If you couldn’t attend the London event, never fear: today, we’re counting down the top three investor takeaways. It’s almost as good as being there.
Last week, Life Science Investing News attended the second annual executive summit hosted by FierceBiotech. On the table? The state of the ever-volatile life science sector as we look ahead to 2017. The question is simple, but the answer is not: where do biotech, pharma and medical device companies stand going into the new year?
It’s a huge conversation—and one we live-tweeted all the way. But if you couldn’t attend the London event, or prefer not to take to Twitter, never fear: today, we’re counting down the top three investor takeaways from this conference. It’s almost as good as being there.
1. Pharma goes high tech
Forget those traditional business divisions: going forward, big pharma will have to collaborate with medical device manufacturers. That’s because of an increased focus on “beyond the pill services.”
Pharma companies are no longer fixated on finding the next blockbuster drug because frankly, not that many exist. Instead, they’re looking to provide value in other ways: embedding drug offerings in a whole suite of medical services, like mobile apps to manage chronic illness or wearable technology to measure patient compliance.
Already, big pharma is moving in this direction. Major drug manufacturer Eli Lilly (NYSE:LLY) invested in a medical device startup in 2015, while Roche (VTX:ROG) has developed its own mobile apps to manage conditions like breast cancer, Parkinson’s or diabetes. GlaxoSmithKline (NYSE:GSK, LON:GSK) is another entrant in the medtech space: they just partnered with Google’s Verily to create Galvani Bioelectronics.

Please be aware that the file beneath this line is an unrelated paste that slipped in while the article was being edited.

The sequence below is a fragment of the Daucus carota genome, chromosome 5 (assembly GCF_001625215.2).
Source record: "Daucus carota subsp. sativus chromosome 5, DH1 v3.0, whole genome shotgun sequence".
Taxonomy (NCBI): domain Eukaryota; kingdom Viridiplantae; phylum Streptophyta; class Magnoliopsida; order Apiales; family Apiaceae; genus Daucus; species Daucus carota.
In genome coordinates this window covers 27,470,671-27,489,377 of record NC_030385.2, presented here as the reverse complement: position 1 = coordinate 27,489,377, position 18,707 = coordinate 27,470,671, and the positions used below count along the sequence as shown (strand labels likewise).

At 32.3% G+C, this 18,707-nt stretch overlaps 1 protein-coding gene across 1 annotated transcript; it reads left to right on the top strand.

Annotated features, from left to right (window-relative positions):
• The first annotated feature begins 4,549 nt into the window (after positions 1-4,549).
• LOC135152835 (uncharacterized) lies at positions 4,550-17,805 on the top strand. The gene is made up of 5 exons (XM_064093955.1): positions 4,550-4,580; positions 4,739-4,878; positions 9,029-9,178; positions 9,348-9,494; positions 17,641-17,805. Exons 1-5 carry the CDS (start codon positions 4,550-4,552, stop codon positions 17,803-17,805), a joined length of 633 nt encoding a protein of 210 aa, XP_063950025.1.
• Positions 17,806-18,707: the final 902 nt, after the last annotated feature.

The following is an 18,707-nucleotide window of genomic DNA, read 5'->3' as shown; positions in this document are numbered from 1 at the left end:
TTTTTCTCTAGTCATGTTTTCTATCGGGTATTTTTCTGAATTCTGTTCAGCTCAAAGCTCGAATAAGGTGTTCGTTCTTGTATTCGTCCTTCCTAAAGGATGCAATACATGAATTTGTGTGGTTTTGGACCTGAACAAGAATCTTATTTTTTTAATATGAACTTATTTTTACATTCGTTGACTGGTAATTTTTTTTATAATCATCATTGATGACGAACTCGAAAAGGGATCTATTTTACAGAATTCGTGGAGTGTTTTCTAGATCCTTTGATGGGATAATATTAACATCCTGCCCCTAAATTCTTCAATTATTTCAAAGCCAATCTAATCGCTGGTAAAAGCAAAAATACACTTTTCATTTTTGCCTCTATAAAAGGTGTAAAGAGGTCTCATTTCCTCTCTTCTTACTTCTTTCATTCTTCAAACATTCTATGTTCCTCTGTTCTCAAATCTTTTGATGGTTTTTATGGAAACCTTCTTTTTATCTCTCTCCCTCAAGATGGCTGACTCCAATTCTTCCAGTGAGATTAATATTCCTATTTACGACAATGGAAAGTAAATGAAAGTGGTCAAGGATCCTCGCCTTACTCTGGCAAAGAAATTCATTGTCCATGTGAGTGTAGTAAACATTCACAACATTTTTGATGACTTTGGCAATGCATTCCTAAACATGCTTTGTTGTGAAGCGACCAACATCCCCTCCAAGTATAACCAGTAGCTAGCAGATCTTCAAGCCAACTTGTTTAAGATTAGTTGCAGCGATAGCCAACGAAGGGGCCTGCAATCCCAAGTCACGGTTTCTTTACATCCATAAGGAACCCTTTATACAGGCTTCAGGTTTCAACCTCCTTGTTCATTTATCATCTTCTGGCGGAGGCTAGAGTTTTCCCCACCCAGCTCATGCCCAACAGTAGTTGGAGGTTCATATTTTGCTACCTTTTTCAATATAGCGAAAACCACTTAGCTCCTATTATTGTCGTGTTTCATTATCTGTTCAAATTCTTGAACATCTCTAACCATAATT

2. Evolving clinical trials
“Clinical trials have already evolved hugely in the last couple of years,” said Divya Chadha-Manek, part of the NIHR Clinical Research Network. That transformation will only continue going forward, with trials becoming far more patient centric.
Chadha-Manek noted that the National Health Service (NHS) of England has worked to make clinical trials part of therapeutic care—in fact, 22 percent of cancer patients in the NHS are participating in clinical trials, as compared to just 4 to 6 percent in the United States.
What does that trend mean for investors? A more accessible pool of participants may expedite clinical trials, which can struggle to find enough eligible patients to get off the ground.
At the same time, however, this increased “patient-centricity” means that patient advocacy groups are more involved in clinical trial design. The goal is to ensure the trial benefits everyone—and while that is a noble aim, it does have the potential to slow things down.
3. Precision medicine at the fore.
Dr. Jonathan Fielden, Director of Specialized Commissioning and Deputy National Medical Director of the NHS, reiterated what investors have heard for a while: precision medicine is the way of the future.
Years ago, he explained, “breast cancer was breast cancer.” But that’s not the case any longer: “We now know it’s at least 20 or 40 different conditions.” That’s true of numerous diseases and disorders. And each variant requires a targeted treatment—one genetically tailored to the individual patient.
Of course, there are high costs associated with this sort of drug discovery—and perhaps limited returns. As Dr. Fielden acknowledged, targeted therapies only work for a smaller selection of the diseased population and that means the costs for such medications may be sky high.
It’s a particularly relevant conversation, considering the controversy around drug pricing as of late. As more precision medications hit the market, investors will want to watch the pricing strategies drug manufacturers employ, as well as how lawmakers respond.
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Securities Disclosure: I, Chelsea Pratt, hold no direct investment interest in any company mentioned in this article.